While students from the School of Social Sciences walked across the Bren Events Center stage Friday afternoon to celebrate commencement, approximately 170 faculty members in the UCI Academic Senate met online, many of them to call on the administration to drop disciplinary charges against students involved with May’s Palestinian solidarity encampment.

The academic senate, a voting body that represents faculty members, has already called for an independent investigation into the administration’s crackdown on a protest at the on-campus pro-Palestinian encampment on May 15 that led to law enforcement from over 20 local agencies making nearly four dozen arrests and the encampment being cleared. On Friday, the senate explicitly asked UCI to lift the punishments levied on students allegedly involved with the encampment until investigations into the students’ conduct are completed.

In early May, UCI issued interim suspensions to several students involved with the encampment. Critics of the interim suspensions say UCI has historically reserved them for students posing an imminent threat to the safety of others — something, they say, these students did not do.

According to two faculty members present at the June 14 meeting, the senate passed three motions:

• A request for UCI administration to convene an independent investigation of any suspensions or other actions imposed on students for protest activities related to the encampment, including counter-protests, to ensure that proper policies and due process are being followed.

• A request for activities and outcomes of such an investigation to be transparent and open to all UCI faculty, students and staff.

• A request for the administration to consider lifting all sanctions on students allegedly involved with the encampment.

These motions come a week after the senate assembly voted to call on University of California system’s President Michael Drake for an independent investigation into the administration’s response of a protest at the on-campus Palestinian solidarity encampment on May 15.

UCI spokesperson Mike Uhlenkamp declined to comment Friday afternoon, saying the university would wait until the senate’s official request is sent to the administration, a process that may take a few days.

Students’ interim suspensions have been called “cruel and unusual punishment,” said Professor Mike Yassa, the associate dean of Diversity, Equity and Inclusion at the School of Biological Sciences and member of the faculty senate. The graduate student government called them a “gross abuse of power” by the administration. And, the American Civil Liberties Union expressed “serious concerns” about the application of the suspensions in an email to Gillman in late May.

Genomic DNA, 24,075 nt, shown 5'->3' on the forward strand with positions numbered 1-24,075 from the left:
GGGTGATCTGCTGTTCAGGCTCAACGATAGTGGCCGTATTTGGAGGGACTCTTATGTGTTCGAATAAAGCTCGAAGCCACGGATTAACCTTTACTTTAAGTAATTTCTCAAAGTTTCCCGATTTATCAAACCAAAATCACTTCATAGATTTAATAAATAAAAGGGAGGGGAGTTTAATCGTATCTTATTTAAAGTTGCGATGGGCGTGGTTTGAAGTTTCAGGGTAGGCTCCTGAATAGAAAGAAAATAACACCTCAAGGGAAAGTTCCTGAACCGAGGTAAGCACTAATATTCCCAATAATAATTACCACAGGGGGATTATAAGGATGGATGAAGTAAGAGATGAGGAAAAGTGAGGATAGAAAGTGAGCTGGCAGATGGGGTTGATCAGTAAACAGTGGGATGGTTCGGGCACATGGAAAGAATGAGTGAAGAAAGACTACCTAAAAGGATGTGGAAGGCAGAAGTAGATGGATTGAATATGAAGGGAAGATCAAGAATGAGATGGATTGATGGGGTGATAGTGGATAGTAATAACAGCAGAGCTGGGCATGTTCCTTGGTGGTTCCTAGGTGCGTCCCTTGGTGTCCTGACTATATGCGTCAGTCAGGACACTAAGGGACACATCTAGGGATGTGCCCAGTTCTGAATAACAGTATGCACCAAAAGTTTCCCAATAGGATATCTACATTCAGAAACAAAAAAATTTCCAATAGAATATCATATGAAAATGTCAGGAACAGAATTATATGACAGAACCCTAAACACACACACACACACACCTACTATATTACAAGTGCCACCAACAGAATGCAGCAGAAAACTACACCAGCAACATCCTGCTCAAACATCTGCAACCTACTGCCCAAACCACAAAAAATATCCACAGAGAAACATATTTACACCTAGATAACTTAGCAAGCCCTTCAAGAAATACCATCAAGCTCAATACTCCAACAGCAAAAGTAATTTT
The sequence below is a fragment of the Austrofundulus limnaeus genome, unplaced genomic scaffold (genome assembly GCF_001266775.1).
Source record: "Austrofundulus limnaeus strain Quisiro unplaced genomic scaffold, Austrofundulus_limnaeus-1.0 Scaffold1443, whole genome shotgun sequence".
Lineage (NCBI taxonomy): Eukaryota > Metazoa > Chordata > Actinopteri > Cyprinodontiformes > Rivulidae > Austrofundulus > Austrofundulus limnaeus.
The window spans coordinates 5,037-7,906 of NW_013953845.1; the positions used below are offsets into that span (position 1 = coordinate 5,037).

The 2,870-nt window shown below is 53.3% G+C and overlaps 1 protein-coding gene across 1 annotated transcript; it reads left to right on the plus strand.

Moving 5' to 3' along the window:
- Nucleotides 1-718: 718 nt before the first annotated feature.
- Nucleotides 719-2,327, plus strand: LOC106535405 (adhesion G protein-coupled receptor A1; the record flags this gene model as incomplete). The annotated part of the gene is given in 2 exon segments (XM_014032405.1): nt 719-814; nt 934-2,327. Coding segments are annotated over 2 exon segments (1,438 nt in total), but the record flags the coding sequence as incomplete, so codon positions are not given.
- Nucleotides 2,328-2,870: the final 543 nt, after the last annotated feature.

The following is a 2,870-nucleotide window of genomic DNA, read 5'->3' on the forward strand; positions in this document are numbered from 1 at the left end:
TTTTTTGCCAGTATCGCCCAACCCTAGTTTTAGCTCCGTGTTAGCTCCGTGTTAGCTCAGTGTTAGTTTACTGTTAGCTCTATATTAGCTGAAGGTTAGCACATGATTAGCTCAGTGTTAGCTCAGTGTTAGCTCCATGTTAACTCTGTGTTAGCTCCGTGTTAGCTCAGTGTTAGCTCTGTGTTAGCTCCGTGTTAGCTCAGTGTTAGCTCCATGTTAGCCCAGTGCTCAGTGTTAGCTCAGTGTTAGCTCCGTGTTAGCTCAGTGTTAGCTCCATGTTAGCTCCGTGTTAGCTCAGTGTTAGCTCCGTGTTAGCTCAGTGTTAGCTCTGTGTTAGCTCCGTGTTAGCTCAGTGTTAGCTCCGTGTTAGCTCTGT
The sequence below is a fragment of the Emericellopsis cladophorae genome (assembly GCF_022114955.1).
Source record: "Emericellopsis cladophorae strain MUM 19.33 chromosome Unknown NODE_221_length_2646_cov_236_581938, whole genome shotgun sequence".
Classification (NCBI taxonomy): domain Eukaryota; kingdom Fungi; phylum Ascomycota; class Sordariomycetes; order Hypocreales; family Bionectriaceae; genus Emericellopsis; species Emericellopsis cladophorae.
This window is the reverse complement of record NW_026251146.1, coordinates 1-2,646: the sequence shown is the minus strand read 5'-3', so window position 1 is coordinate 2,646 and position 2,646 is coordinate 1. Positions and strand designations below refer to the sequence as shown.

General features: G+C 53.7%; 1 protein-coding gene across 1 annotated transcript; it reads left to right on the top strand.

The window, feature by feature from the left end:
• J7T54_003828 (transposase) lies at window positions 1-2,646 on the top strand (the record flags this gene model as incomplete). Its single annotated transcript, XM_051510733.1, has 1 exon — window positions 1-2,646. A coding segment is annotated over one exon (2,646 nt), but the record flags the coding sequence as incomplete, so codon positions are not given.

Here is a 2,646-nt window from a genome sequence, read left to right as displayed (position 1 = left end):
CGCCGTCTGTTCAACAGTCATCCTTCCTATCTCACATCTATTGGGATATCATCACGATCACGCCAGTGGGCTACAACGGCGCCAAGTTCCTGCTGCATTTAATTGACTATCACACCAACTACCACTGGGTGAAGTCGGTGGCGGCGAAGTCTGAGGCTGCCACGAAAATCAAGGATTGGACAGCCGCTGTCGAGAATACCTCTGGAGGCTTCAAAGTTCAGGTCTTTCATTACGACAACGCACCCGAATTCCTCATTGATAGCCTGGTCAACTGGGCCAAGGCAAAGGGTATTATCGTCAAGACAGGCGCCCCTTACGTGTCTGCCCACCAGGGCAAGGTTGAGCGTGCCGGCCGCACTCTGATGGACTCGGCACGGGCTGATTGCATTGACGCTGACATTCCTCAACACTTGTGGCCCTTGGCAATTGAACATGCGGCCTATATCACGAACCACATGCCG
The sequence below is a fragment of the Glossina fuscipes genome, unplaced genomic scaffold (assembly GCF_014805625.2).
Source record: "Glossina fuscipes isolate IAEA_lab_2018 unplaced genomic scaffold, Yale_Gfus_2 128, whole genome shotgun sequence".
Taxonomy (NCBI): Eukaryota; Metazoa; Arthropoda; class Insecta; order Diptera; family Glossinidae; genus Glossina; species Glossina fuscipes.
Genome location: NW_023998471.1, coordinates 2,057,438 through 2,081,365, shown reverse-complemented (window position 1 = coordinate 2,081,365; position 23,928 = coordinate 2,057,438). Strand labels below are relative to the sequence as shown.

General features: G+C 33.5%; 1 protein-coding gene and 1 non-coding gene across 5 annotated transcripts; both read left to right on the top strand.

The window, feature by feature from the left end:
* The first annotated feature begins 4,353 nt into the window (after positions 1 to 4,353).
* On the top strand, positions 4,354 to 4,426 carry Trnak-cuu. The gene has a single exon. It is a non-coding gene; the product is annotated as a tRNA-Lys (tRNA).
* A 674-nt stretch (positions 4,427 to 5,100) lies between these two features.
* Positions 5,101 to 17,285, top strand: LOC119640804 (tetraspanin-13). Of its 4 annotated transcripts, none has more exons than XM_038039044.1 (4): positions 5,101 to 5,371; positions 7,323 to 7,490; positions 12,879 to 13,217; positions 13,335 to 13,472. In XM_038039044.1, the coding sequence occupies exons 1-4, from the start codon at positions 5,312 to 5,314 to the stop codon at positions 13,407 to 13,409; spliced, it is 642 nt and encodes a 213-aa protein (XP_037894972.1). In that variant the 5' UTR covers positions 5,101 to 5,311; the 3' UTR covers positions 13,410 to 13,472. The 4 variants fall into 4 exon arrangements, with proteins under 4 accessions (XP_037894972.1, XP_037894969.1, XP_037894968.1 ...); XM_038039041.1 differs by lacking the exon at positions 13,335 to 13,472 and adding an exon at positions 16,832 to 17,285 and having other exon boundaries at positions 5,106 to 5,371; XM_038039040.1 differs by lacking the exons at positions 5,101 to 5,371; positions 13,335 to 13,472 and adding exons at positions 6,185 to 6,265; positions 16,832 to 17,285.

Yassa said students given the suspensions have been punished already by “essentially getting ejected from campus, including campus housing.” Some, he said, are unable to graduate. Disciplinary hearings for those students are ongoing, said Yassa.

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“Many of the allegations levied are extremely vague and left undefined,” said associate professor of English Annie McClanahan, a member of the faculty senate.

The allegations include violations of policies related to disruption, disorderly conduct, overnight camping, disturbance of peace, failure to comply and amplified sound — violations, McClanahan and others argue wouldn’t add up to posing an imminent threat to the safety of others without additional proof of evidence against the students.

Interim suspensions mean students can be barred from going to class or engaging in other school activities, including losing access to university housing. Those students can, however, meet with school officials to challenge their punishment.

UCI Chancellor Howard Gillman and Provost and Executive Vice Chancellor Hal Stern previously said students who sought to meet with school officials saw their suspensions “modified.”

Yassa said many faculty members who spoke during Friday’s meeting said they feel that the suspended students are being treated as if they are “guilty until proven innocent.”

“The hope is the motion would take an immediate effect and the administration would lift the punishment immediately until the investigation is completed,” Yassa said. “The idea is that the burden of proof is on the student conduct process.”

Faculty, he said, are making “impassioned pleas to do the right thing by the students and give them due process.”

The academic senate has not posted when it will meet next.